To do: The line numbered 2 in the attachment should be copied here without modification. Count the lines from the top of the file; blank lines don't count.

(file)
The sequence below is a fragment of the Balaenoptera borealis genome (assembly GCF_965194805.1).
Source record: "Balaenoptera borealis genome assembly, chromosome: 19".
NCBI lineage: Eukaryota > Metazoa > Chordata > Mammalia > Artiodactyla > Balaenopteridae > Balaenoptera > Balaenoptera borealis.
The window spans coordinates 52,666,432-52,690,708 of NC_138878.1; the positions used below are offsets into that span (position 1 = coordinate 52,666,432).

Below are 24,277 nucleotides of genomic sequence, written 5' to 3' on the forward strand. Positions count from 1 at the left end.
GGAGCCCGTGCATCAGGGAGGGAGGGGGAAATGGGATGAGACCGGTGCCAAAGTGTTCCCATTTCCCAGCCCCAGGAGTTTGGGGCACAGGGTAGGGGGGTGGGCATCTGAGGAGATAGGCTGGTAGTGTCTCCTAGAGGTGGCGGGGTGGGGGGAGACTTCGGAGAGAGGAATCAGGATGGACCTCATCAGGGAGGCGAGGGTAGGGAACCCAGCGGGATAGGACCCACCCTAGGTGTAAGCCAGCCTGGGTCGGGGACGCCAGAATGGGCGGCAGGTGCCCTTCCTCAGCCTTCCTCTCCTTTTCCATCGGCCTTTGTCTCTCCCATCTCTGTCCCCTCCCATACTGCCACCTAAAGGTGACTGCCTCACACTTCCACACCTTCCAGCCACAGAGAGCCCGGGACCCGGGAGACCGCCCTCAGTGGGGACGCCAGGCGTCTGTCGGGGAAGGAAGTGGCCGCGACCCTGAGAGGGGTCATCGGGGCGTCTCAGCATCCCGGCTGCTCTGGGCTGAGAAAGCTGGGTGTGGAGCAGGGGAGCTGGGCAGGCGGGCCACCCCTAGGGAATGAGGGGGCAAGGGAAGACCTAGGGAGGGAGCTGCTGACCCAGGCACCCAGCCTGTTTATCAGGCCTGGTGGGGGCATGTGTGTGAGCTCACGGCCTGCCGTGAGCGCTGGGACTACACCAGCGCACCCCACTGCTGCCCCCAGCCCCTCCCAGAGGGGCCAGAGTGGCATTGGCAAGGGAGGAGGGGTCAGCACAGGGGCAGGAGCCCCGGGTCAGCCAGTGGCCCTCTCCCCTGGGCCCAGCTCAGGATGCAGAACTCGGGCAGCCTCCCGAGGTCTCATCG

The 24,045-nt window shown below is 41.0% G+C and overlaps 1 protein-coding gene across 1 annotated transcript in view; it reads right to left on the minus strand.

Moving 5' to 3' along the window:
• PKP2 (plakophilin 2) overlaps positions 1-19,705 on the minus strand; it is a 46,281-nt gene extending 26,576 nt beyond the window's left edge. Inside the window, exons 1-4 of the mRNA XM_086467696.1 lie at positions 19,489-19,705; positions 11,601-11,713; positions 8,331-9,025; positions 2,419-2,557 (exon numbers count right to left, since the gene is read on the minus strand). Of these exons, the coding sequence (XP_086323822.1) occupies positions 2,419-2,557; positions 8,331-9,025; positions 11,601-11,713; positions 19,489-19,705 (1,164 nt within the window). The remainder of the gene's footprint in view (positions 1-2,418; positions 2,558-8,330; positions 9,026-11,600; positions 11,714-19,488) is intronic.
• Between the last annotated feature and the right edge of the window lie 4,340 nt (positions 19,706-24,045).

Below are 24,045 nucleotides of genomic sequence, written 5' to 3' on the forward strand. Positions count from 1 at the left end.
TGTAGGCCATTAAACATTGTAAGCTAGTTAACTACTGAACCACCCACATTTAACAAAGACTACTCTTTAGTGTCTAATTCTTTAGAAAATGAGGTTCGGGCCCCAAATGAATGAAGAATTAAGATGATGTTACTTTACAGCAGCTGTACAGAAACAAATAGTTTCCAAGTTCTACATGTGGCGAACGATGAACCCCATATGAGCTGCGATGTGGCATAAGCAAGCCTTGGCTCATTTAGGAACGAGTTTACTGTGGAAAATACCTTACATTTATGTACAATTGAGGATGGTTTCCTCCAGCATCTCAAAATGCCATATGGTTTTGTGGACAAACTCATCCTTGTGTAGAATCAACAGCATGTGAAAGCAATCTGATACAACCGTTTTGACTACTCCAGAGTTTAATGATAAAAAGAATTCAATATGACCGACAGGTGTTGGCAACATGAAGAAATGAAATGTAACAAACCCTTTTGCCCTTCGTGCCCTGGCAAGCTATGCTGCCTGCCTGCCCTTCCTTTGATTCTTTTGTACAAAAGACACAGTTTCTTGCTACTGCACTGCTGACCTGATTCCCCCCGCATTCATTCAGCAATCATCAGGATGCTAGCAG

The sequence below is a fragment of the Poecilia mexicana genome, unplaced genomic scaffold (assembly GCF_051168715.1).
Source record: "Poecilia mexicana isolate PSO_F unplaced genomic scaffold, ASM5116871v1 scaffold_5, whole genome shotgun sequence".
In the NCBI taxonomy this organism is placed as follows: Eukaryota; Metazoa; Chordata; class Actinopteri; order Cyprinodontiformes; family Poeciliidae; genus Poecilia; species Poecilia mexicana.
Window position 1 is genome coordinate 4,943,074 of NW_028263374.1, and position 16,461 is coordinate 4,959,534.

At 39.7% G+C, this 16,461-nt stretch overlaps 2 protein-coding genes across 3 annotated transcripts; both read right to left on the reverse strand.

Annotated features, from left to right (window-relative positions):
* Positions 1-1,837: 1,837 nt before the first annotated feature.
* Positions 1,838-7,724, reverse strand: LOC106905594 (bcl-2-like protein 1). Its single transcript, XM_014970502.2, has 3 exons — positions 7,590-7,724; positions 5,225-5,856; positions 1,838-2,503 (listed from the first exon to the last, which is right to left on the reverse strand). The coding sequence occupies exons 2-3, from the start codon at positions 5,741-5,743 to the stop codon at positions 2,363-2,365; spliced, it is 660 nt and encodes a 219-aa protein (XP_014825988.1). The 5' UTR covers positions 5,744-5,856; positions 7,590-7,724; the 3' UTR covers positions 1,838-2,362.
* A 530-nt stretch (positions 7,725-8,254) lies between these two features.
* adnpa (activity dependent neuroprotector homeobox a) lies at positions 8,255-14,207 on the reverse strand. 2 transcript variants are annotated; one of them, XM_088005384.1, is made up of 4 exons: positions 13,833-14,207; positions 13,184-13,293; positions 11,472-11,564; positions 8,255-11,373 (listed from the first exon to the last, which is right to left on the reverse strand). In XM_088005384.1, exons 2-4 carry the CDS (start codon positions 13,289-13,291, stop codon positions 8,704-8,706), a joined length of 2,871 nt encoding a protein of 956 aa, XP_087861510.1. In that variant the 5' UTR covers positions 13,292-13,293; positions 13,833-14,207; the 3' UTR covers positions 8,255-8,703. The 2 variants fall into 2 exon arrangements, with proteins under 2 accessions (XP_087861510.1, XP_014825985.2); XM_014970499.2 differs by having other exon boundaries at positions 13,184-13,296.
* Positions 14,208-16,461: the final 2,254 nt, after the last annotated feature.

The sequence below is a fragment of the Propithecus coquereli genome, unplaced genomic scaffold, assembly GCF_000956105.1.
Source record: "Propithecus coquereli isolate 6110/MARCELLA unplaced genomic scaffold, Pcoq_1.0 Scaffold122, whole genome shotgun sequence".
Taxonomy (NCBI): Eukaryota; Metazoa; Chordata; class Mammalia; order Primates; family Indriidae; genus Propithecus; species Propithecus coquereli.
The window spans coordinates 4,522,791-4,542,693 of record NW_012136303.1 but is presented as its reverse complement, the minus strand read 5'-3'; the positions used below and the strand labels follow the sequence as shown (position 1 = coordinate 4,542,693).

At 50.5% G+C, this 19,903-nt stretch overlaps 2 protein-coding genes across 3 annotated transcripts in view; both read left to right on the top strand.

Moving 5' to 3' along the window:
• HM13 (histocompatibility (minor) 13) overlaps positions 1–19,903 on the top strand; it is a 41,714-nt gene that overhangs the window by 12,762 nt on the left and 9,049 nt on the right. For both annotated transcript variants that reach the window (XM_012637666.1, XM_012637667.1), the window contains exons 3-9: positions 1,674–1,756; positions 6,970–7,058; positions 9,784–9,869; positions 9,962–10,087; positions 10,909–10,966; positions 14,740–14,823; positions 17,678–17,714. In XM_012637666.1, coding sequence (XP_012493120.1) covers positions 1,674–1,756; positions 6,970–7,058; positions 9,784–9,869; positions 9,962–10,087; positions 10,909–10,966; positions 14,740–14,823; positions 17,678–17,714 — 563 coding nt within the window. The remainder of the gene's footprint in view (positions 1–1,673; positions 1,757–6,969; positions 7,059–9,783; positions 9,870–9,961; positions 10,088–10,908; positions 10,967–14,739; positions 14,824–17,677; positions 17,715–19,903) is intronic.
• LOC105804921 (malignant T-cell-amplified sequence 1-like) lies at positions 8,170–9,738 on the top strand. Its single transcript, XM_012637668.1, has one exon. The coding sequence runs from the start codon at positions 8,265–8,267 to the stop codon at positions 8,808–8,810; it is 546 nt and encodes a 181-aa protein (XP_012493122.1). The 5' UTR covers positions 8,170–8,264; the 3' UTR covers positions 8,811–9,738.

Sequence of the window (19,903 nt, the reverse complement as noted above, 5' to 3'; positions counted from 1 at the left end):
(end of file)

Source record: "Balaenoptera borealis genome assembly, chromosome: 19".